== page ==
The Exposition Flyer
Before the California Zephyr, there was the Exposition Flyer. Intended to be a temporary service to the 1939 Golden Gate International Exposition in San Francisco, the success of this train kept it running for a decade, and directly led to the California Zephyr
The Exposition Flyer -- New Thru Train Service. This advertising pamphlet was issued prior to the train's June 10, 1939 inaugural run. Some of the interior panels:
Western Pacific Exposition Flyer Timetables
1939 Milepost Memorandum -- This publication is part timetable, part guidebook, listing sights along the WP's portion of the Exposition Flyer's route.
1947 Flyer Timetable -- Corrected to July 6, 1947. Single sheet, folded in half. Interior view
of the schedules...along with the schedules for trains 39 and 40 (the Flyer), it includes the
schedule for trains 1 and 2, the Feather River Express. The express was later replaced with the
Royal Gorge, which was then replaced with the Budd RDC-2 Zephyrette.
1943 Dining Car Menu with a San Francisco motif. Back describes the City's cable cars.
Menu opens to display the luncheon selections: page 1, page 2.
Exposition Flyer matchbook. (Thanks to Mike for the scan)
Exposition Flyer at the Tobin Bridges -- For a few months before the 1949 inauguration
of the California Zephyr, the Western Pacific operated its newly delivered equipment -- both cars
and locomotives -- on the Exposition Flyer, the train that the CZ would replace, as this postcard
shows. The card's back caption reads: "Streamliner on Western Pacific Railroad crosses Feather
River on high bridge as highway traffic travels on the lower bridge in this rugged canyon."
Published by Mike Roberts Color Productions. No post mark. (A. Radecki collection)
The "Explosion" Flyer
During its decade of operation, the Flyer had enough wrecks that it became known in some circles as the "Explosion Flyer" (another "legend" is that this name reflected the explosive growth of the train, sometimes running in eight sections, during WWII, rather than any tendency to jump the track). Here are a few old newspaper clippings. Unfortunately, there was no information included with this old collection as to the date and paper(s) that these came from.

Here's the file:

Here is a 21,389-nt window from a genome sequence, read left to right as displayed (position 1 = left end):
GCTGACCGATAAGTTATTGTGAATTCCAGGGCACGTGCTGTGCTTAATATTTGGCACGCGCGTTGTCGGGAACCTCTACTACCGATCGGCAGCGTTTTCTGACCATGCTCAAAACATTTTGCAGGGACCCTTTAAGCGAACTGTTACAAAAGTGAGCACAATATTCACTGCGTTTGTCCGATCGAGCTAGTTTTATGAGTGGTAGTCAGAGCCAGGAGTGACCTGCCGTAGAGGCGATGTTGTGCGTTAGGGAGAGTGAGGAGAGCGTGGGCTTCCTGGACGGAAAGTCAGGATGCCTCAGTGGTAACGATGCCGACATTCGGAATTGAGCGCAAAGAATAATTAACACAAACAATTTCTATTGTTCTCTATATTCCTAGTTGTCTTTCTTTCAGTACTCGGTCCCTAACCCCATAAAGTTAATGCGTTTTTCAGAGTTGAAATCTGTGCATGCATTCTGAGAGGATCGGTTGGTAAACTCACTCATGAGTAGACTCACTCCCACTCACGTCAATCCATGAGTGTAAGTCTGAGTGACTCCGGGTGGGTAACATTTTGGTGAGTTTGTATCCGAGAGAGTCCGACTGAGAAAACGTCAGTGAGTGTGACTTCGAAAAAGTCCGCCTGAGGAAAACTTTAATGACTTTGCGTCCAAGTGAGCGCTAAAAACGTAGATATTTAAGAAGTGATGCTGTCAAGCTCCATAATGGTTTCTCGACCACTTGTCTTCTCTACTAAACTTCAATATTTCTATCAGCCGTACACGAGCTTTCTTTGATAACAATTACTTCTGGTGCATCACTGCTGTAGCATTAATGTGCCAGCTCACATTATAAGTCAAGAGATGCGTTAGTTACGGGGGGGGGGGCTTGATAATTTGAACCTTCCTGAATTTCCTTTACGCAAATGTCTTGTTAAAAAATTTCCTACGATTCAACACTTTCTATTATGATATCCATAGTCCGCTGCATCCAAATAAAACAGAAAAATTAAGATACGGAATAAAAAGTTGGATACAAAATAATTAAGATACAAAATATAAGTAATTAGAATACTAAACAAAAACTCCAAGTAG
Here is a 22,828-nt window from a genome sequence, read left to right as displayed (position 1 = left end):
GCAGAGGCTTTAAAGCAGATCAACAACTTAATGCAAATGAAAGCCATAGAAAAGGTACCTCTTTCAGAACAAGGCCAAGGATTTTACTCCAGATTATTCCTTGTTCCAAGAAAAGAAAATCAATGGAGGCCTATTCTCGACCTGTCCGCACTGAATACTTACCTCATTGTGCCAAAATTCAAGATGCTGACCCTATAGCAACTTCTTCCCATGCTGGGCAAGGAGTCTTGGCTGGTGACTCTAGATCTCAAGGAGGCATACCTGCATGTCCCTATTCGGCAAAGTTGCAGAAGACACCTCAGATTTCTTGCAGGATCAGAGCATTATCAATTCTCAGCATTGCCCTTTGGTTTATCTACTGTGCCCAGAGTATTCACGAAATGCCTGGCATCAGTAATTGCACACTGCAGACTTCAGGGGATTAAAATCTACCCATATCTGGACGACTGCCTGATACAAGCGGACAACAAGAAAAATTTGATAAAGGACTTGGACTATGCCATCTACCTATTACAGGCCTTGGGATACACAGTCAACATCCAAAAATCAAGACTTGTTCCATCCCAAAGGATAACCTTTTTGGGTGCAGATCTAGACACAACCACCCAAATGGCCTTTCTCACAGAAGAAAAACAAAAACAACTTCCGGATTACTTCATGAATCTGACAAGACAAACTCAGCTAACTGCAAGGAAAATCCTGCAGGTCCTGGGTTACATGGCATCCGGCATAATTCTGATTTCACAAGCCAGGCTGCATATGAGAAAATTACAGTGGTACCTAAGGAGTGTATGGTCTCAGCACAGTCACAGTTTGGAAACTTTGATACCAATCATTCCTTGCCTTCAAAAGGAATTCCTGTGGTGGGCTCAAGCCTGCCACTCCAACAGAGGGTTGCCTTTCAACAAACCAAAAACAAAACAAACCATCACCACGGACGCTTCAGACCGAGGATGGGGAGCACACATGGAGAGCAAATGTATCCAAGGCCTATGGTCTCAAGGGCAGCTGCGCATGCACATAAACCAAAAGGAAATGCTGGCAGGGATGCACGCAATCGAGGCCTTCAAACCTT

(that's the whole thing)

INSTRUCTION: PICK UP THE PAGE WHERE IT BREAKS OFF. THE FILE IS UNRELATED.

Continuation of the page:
"Three Killed in Head-on Collision" -- "A little after 10 on the night of Sept 22, the engineer of Western Pacific's crack Exposition Flyer looked down a stretch of track near Pleasanton, Calif, and saw the most horrifying sight that can meet a trainman's eyes. There not many yards away loomed the giant shape of a "deadhead" -- an unattached freight locomotive, hurling toward him down the single strip of track. Both engineers threw on their brakes. Passengers in the Exposition Flyer, an hour out of Oakland, were jarred from their seats. An instant later the two locomotives met head on.
"A hurricane of escaping steam roared into the cab of the Flyer, suffocated and scalded to death the imprisoned engineer and fireman. Both engines left the rails in twisted agonies of hot metal, dragging with them the baggage car and two passenger cars. The Flyer's baggageman, hurled clear through the front end of his car into a litter of sheared steel, died in a hospital a few hours later. Only these three trainmen were killed. Twelve other persons, nine of them passengers, were injured. The engineer of the freight locomotive had managed to jump, after applying his brakes, and escaped along with his firemen. Neither could explain the accident. Only official comment was made by a division superintendent of the line. "Evidently." he said, "somebody made a serious mistake."
Landslide in California -- "A California landslide interrupted the schedule and halted the Western Pacific's Exposition Flyer in the Feather River Canyon near Oroville. Despite the force of the slide, which hurled the locomotive and baggage coach off the rails and down the slope, none of the 200 passengers was injured. Only James Curry, baggage man, was missing. -- AP Wirephoto"
Air View of Fatal Wreck -- "Two persons, one a soldier, were killed and 77 injured when a Western Pacific railroad flyer jumped the tracks at Pilot, Nev, Friday. Railroad officials, after a preliminary investigation, blamed "excessive speed" through a turnout switch. A section foreman, J. A. Nusse, who declared he "had a premonition of a wreck," is credited with leaping into the cab of the wrecked locomotive and saving Engineer B. R. Kreiss and his fireman from certain death in escaping steam. Nusse then used live steam to extinguish the engine stoker fire and probably prevented flames from sweeping the wrecked coaches. Lt. Carol Bard, navy nurse from Winona Minn, was among the injured. -- AP Wirephoto"
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